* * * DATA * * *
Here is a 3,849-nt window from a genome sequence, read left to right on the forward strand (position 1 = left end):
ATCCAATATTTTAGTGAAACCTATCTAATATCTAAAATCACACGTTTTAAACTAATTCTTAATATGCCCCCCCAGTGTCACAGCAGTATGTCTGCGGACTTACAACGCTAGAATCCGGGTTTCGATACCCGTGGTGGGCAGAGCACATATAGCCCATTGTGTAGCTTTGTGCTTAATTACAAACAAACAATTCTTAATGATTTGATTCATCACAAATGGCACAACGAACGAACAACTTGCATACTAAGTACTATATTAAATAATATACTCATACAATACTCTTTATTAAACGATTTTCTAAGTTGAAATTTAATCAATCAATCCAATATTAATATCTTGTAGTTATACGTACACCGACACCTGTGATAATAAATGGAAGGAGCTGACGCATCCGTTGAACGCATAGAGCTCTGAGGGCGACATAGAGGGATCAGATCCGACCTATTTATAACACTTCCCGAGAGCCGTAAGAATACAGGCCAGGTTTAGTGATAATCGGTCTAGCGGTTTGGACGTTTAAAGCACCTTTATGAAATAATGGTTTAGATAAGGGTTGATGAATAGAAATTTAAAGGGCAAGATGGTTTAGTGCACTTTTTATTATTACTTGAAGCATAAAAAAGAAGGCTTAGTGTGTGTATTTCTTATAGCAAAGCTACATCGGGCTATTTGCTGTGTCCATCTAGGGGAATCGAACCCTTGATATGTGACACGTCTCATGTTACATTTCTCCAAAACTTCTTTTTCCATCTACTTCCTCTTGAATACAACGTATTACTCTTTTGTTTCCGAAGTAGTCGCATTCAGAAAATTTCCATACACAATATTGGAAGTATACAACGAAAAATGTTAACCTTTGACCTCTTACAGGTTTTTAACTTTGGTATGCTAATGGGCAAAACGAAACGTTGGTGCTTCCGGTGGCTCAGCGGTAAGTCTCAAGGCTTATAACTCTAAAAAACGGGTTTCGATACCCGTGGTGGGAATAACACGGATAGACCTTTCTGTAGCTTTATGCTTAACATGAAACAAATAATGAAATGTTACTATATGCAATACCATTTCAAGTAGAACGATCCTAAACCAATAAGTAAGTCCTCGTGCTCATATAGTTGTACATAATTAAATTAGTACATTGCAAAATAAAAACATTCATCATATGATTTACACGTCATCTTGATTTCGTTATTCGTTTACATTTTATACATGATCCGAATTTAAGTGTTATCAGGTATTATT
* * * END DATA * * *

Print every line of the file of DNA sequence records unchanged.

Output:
Here is a 3,849-nt window from a genome sequence, read left to right on the forward strand (position 1 = left end):
ATCCAATATTTTAGTGAAACCTATCTAATATCTAAAATCACACGTTTTAAACTAATTCTTAATATGCCCCCCCAGTGTCACAGCAGTATGTCTGCGGACTTACAACGCTAGAATCCGGGTTTCGATACCCGTGGTGGGCAGAGCACATATAGCCCATTGTGTAGCTTTGTGCTTAATTACAAACAAACAATTCTTAATGATTTGATTCATCACAAATGGCACAACGAACGAACAACTTGCATACTAAGTACTATATTAAATAATATACTCATACAATACTCTTTATTAAACGATTTTCTAAGTTGAAATTTAATCAATCAATCCAATATTAATATCTTGTAGTTATACGTACACCGACACCTGTGATAATAAATGGAAGGAGCTGACGCATCCGTTGAACGCATAGAGCTCTGAGGGCGACATAGAGGGATCAGATCCGACCTATTTATAACACTTCCCGAGAGCCGTAAGAATACAGGCCAGGTTTAGTGATAATCGGTCTAGCGGTTTGGACGTTTAAAGCACCTTTATGAAATAATGGTTTAGATAAGGGTTGATGAATAGAAATTTAAAGGGCAAGATGGTTTAGTGCACTTTTTATTATTACTTGAAGCATAAAAAAGAAGGCTTAGTGTGTGTATTTCTTATAGCAAAGCTACATCGGGCTATTTGCTGTGTCCATCTAGGGGAATCGAACCCTTGATATGTGACACGTCTCATGTTACATTTCTCCAAAACTTCTTTTTCCATCTACTTCCTCTTGAATACAACGTATTACTCTTTTGTTTCCGAAGTAGTCGCATTCAGAAAATTTCCATACACAATATTGGAAGTATACAACGAAAAATGTTAACCTTTGACCTCTTACAGGTTTTTAACTTTGGTATGCTAATGGGCAAAACGAAACGTTGGTGCTTCCGGTGGCTCAGCGGTAAGTCTCAAGGCTTATAACTCTAAAAAACGGGTTTCGATACCCGTGGTGGGAATAACACGGATAGACCTTTCTGTAGCTTTATGCTTAACATGAAACAAATAATGAAATGTTACTATATGCAATACCATTTCAAGTAGAACGATCCTAAACCAATAAGTAAGTCCTCGTGCTCATATAGTTGTACATAATTAAATTAGTACATTGCAAAATAAAAACATTCATCATATGATTTACACGTCATCTTGATTTCGTTATTCGTTTACATTTTATACATGATCCGAATTTAAGTGTTATCAGGTATTATT